Pogacar Climbs to Victory in Stage 7 of Paris-Nice
Stage 7 of Paris-Nice 2023 was the most challenging stage of this year’s race because it culminated in a mountaintop finish on Col de la Couillole after 142.9 kilometers and featured two category 1 climbs, the final being no less than 15.8 kilometers with an average gradient of 7.3 percent.
The hostilities started early in the stage as riders fought hard to establish a breakaway group. After several failed attempts, a group of breakaway hopefuls finally formed and pedalled away from the main peloton that focused on preparing for the uphill challenges in the final part of the stage.
21 kilometers from the finish a crash occurred. The crash involved Mattias Skjeldmose (Team Trek-Segafredo), Tom Scully (EF Education-EasyPost), Thomas de Gendt (Lotto-Dstny), Alexander Kristoff (Uno-X Pro Cycling Team), and Julien Bernard (Trek-Segafredo). Skjeldmose got seriously injured and abandoned the race. He was Trek-Segafredo’s man for the general classification. Trek-Segafredo lost its points classification leader Mads Pedersen before the stage due to illness.
8.9-kilometers from the mountaintop finish on Col de la Couillole, Jumbo-Visma’s fast pace at the front of the peloton resulted in the final breakaway rider being reeled in. The stage was set for a fierce challenge between the general classification favorites Tadej Pogacar (UAE Team Emirates), Jumbo-Visma’s Jonas Vingegaard and David Gaudu (Grupama-FDJ). Tobias Voss set a crushing pace at the front for Jumbo-Visma while being tailed by teammate Vingegaard and race leader Pogacar.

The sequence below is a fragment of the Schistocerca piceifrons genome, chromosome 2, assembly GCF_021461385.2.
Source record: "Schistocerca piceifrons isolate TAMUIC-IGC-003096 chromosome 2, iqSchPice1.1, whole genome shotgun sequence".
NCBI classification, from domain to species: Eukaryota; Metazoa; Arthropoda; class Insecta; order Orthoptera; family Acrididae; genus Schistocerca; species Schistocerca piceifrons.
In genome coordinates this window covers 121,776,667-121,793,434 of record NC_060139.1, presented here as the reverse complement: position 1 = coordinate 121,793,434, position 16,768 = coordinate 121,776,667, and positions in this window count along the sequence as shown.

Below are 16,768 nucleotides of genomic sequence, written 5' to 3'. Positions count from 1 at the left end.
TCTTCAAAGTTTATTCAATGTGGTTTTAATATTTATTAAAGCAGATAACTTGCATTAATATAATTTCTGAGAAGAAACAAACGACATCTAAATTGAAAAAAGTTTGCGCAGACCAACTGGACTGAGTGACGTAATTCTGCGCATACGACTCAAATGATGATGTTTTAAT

5.8 kilometers from the end of the stage Pogacar initiated a powerful attack. He built a small advantage on Vingegaard who initiated a controlled effort to slowly bring back Pogacar without the help of Gaudu. Pogacar was two kilometers later.
David Gaudu then launched a counterattack 3.7 kilometers from the finish. Meanwhile a five-man group worked hard from behind to close the gap to the front trio. The group featured Jayco-Alula’s Simon Yates, Romain Bardet (Team DSM), Gino Mader (Bahrain-Victorious), Jack Haig (Bahrain-Victorious), and EF Education-EasyPost’s Neilson Powless.
Gaudu attacked again from the front and was joined by Pogacar while Vingegaard struggled to close the gap in solo fashion. He eventually caught the front duo.
The trio remained fused with 300 meters to go. Vingegaard then attacked but failed to form a gap. Pogacar countered and was followed by Gaudu, while Vingegaard again suffered behind whilst pondering what had become of his great form from last year.
Pogacar put on his big smile as he crossed the finish line in 03:56:08 as winner of stage 7. He was followed by Gaudu two seconds later, while Vingegaard was six seconds behind the winner.
“Today’s battle was one of the toughest finish battles of this year’s Paris-Nice. I will try to defend my lead as hard as possible in tomorrow’s stage,” Pogacar told Roadcycling.com after catching his breath in the finish zone.
"I don't think I had the best legs in today's stage, so every time they attacked I had to ride my own pace,” Vingegaard told Roadcycling.com after the finish. “Of course, I had hoped for a better result, but it's ok. I'm on the right track in terms of form, but not there yet. There is some work to do before the Tour de France. When asked about Pogacar, Vingegaard jokingly said "He's a bit hard to ride against because he's so good."
By winning today’s stage Pogacar further extended his race lead in the general classification. Pogacar has a twelve second lead on Gaudu and a fifty-eight second lead on Vingegaard. Yates is in fourth position, Bardet in seventh, while Powless is sixth after his impressive performance in today’s stage.
Sunday’s stage 8 will be the final race of this year’s Paris-Nice. The stage is designed as a 118.4-kilometer roundtrip from Nice to Nice. The short route includes three category 2 climbs and two category 1 climbs.
Stay tuned to Roadcycling.com for our complete coverage of Paris-Nice 2023.